Apart from that beautiful dump of snow across the Alps, autumn has been warm and dry so far. But winter is just over the horizon, and it’s time to plan trips and lock in dates. Famed snow forecaster, The Grasshopper, says “I am going to forecast a slightly worse than average season this year based on the initial climate model forecasts which hint at a developing El Nino going hand in hand with a positive IOD event”. But s/he goes on to say “It’s still definitely going to be worth getting the season pass, as we are bound to get our fair share of epic days. So don’t get too dis heartened”.
Here’s a short list of some of the backcountry-related snow events that I’m aware of.
After a mild spell of weather over the past week and a bit, winter is due back today with stormy weather and snow down to 500m in Victoria tomorrow.
The snow base has been affected by the recent warmer weather, drizzle and rain, but without too much loss at higher elevations. We are certainly due for a top up. The recent weather will help consolidate the base, and with good falls expected in the next few days, hopefully we will be set up for a long end to the season, well out into the ‘official’ months of spring.
But, as always, we can never take anything for granted – especially snow. Mountain Watch’s snow forecaster Grasshopper warns ‘It may be some time before we’re talking another big dump’ after this one, so get out there if you can.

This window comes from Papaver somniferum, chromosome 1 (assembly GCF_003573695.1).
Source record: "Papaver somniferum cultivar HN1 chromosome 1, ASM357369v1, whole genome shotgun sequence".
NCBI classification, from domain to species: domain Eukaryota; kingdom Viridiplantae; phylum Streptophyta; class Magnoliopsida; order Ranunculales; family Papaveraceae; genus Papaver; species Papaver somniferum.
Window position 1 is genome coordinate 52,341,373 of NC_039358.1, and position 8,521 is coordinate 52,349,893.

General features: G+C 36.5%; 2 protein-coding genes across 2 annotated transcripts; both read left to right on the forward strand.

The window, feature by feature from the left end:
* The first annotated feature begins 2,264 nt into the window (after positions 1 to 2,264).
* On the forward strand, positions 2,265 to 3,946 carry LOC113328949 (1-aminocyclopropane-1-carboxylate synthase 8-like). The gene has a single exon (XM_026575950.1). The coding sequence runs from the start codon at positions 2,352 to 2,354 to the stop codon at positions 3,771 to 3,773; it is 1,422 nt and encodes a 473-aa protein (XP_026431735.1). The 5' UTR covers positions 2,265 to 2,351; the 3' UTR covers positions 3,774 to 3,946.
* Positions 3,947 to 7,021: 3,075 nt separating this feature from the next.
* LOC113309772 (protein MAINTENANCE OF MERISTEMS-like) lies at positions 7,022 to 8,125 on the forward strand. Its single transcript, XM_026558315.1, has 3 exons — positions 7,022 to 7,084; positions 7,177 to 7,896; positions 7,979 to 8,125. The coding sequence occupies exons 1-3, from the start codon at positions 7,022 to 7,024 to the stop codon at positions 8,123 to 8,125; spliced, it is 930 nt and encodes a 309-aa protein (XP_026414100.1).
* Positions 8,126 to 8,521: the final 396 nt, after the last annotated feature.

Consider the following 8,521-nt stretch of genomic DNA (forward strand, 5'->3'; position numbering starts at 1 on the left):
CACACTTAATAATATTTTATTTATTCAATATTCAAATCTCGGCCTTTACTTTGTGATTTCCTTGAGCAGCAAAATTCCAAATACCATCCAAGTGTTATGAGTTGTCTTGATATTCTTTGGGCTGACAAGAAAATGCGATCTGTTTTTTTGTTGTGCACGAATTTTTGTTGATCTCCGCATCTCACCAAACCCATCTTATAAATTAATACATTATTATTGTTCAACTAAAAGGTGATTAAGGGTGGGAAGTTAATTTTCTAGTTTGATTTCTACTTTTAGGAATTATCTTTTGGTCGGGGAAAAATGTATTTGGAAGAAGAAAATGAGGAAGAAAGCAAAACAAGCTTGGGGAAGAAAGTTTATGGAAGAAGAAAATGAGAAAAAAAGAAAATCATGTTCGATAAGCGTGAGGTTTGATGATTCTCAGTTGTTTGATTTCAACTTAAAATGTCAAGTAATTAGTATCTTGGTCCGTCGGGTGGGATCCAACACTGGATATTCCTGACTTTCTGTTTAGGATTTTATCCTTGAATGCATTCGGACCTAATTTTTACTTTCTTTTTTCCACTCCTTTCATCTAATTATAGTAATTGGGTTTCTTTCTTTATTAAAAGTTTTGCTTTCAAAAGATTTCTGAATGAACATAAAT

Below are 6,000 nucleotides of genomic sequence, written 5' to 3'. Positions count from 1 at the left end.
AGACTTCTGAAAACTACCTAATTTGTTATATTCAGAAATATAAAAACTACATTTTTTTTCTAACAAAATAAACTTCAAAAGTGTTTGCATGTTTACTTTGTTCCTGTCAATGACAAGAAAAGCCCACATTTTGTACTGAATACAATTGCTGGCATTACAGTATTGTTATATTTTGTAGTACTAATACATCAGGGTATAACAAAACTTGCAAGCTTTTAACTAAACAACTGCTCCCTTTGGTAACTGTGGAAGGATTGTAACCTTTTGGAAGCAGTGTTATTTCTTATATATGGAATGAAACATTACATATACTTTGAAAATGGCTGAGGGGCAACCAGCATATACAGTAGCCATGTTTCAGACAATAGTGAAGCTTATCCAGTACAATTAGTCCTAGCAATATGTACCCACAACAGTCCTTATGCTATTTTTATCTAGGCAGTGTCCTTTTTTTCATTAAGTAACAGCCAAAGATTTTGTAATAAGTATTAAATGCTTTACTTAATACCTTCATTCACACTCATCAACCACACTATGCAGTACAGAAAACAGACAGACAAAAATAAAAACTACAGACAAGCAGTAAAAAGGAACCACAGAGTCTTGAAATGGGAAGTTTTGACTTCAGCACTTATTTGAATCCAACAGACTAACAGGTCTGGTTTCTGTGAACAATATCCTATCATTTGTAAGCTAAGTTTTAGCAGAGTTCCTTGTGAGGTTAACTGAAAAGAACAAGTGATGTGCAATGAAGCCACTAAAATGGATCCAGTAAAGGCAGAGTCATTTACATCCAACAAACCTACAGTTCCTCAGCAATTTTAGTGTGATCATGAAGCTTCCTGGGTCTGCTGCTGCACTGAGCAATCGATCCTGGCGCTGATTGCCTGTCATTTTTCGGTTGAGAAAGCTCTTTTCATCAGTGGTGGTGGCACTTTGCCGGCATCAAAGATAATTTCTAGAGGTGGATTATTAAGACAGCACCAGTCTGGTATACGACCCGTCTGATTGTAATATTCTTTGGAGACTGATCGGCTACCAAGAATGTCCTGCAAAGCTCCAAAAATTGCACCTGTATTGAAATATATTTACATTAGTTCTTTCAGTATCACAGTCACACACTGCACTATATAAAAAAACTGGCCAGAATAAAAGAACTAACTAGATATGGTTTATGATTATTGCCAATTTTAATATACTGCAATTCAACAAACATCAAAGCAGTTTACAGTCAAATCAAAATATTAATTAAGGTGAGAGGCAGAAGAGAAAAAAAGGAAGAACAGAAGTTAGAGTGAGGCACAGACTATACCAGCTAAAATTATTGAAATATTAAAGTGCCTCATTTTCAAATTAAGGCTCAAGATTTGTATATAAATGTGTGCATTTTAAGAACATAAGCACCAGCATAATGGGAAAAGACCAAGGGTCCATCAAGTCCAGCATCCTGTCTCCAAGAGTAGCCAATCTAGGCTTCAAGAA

Weather forecasters at the Bureau of Meteorology last week dramatically downgraded the fears of El Nino’s drying influence on the weather in southern Australia this year.
While the El Nino pattern could still form in spring, the conditions that originally caused scientists to issue the warning disappeared last month.
Falls Creek is especially brave with this recent prediction:
Like many on the mountain, we’re beginning to get a very good feeling about this Winter. Old hands say it feels a lot like 1991, the end of the last Cold War, when our dear frenemy El Nino looked like a double agent early on before confounding the pundits and pounding us with record snowfalls. The pattern looks encouragingly familiar this year. Fingers crossed.
In my teenage years, after I became obsessed with all things alpine, I discovered the work of a number of ‘70s era nature photographers who were working on the micro scale in black and white.
I found a number of large format photo books that gave me an insight into the small places and ephemeral beauty of ice and snow, wind blown sand and leaf fall.
I followed their lead and spent endless hours looking downwards to the tiny worlds under our feet. One July, on a week long ski tour of the Bogong High Plains, I found myself camped near Johnston Hut, with an entire day to enjoy my birthday as I wandered amongst snow drifts and emerging poa tussocks, amongst stately snow gums as high ragged clouds pushed through, with the promise of fresh snow.
As I lent in to hear the small, and glean something from the temporary and incredibly complex tangle of the worlds at ground level, I was struck by a sense of wonder, of specialness, of amazing things happening just beyond our sight. I felt richness stitched into the complexity of thick tangles of grass, of bark thrown on snow, and bare branches against a pale, rich winter sky.
As we wait for the decent falls of a late coming winter, I have been struck by that same old sense of wonder at the beauty of the ephemera of wind blown grass, stone and snow.
The following are some pics from Mt Hotham and nearby hills over Opening weekend 2014.